Volunteer Blog: Noah Theodore Ardron 

I decided to come on this project because I wanted to get away from home and I thought there’s no better place than Costa Rica.

I have enjoyed living in a remote jungle and living as a group which eventually becomes a family.  I originally didn’t like the cold showers but I have come to really appreciate them after a hard day of surveys. Meals on camp are nearly always great: I really enjoyed the Calzones, Empanadas and stuffed peppers and roasted veg.

I really enjoy the Neotropical River Otter surveys which we do on the North and south of the Rio Piro. I love being on the river and in the water. The otter is a very illusive animal so it is all the more rewarding when you see one.

I've visited the nearby bird sanctuary many times. I love Patrick and Rubyann the people who own Ave Azul De Osa. They are such interesting people and they have both done everything there is to do in life, they’re AMAZING. The birds he breeds are fantastic not to mention the beautiful trails there are to offer around the area. I will definitely go back again before I leave.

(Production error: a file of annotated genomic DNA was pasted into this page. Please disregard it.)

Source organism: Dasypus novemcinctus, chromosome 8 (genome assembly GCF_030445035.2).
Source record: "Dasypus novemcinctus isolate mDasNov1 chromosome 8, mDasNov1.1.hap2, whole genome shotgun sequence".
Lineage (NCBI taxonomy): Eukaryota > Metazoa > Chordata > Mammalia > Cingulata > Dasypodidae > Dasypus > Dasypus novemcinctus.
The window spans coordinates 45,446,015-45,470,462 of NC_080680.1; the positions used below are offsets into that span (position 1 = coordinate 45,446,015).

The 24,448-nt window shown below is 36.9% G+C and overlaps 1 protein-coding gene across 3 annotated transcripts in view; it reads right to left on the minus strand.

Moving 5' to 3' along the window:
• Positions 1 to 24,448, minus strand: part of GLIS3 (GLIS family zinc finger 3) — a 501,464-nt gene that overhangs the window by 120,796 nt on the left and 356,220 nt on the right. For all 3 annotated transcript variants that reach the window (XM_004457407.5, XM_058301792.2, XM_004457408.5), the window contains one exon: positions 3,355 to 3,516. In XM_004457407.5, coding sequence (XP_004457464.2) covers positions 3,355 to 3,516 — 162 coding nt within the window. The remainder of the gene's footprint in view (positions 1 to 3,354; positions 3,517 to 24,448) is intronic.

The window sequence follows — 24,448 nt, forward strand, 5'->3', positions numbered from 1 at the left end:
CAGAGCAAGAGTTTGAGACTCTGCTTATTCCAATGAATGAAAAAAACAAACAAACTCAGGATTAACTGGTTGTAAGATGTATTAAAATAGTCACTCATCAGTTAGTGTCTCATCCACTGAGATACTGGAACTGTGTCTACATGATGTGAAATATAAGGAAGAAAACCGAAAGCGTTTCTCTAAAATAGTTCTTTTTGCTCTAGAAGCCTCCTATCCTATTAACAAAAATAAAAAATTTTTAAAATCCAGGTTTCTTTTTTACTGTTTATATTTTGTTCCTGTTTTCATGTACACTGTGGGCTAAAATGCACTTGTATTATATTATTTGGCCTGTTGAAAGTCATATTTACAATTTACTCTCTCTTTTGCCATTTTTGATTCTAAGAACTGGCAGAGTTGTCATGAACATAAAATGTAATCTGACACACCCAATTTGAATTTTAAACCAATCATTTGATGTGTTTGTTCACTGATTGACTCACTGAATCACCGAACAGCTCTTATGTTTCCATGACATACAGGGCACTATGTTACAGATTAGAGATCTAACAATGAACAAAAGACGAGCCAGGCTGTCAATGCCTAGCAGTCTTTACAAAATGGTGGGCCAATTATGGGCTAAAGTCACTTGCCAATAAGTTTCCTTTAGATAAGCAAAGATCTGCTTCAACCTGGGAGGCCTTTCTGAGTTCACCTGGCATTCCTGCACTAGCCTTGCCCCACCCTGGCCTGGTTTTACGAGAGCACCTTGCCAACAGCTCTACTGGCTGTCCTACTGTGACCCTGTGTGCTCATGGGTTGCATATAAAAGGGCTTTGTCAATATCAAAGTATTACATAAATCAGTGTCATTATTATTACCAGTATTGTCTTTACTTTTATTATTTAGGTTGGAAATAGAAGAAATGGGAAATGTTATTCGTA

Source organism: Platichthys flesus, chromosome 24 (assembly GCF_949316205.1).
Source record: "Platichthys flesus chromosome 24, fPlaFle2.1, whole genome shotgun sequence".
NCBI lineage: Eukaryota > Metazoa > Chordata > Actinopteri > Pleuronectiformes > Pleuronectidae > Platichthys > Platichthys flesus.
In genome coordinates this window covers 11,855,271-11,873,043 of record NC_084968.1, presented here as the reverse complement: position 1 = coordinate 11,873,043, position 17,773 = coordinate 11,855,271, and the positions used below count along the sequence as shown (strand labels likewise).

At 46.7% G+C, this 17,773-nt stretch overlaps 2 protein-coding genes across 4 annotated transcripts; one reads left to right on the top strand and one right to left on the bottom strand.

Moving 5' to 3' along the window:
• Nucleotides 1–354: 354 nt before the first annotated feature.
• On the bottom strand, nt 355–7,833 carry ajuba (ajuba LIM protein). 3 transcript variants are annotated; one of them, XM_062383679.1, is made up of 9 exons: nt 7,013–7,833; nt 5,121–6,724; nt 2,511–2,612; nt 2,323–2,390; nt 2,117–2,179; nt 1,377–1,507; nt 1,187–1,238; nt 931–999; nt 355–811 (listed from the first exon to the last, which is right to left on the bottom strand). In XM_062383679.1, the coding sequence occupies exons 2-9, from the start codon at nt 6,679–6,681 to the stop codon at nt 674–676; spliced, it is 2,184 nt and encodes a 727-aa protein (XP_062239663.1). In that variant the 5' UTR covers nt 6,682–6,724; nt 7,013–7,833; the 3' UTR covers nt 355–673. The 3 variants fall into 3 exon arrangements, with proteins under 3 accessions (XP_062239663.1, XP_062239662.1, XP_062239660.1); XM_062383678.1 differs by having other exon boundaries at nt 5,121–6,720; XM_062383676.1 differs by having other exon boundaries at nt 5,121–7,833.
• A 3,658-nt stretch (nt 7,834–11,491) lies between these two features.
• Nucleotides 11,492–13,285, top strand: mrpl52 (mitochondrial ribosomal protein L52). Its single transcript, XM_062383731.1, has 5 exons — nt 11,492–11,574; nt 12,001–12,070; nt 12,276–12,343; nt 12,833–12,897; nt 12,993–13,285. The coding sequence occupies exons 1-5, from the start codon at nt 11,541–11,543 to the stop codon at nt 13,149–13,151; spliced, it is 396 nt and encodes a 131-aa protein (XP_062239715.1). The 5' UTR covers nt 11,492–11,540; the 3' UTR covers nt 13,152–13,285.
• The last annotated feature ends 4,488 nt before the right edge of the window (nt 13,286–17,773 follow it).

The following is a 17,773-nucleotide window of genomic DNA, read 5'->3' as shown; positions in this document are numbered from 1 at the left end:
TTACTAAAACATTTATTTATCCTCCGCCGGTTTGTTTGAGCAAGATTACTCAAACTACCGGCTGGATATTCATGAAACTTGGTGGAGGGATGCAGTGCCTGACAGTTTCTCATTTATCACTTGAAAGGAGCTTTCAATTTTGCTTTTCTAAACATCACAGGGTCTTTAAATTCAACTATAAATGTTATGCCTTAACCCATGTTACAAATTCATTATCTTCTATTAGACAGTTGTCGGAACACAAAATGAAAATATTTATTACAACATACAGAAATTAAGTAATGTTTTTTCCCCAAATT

On my time off, I went Kayaking in the nearby town – Puerto Jimenez, which I would highly recommend; You can paddle out to a reef about 45 minutes out into the gulf and go snorkelling if you want to. 

My favourite animal sighting by far- THE OTTER!! After about 60 hours on both rivers I eventually saw an otter for a good minute. It swam around and popped its head up a few times. The Osa Peninsula is the most bio diverse place I have ever had the pleasure of staying, I consider myself so lucky for having the chance to see the things I have seen. Once I leave in a few weeks I know that what I will most will be the people.

By Noah Theodaore Ardon, volunteer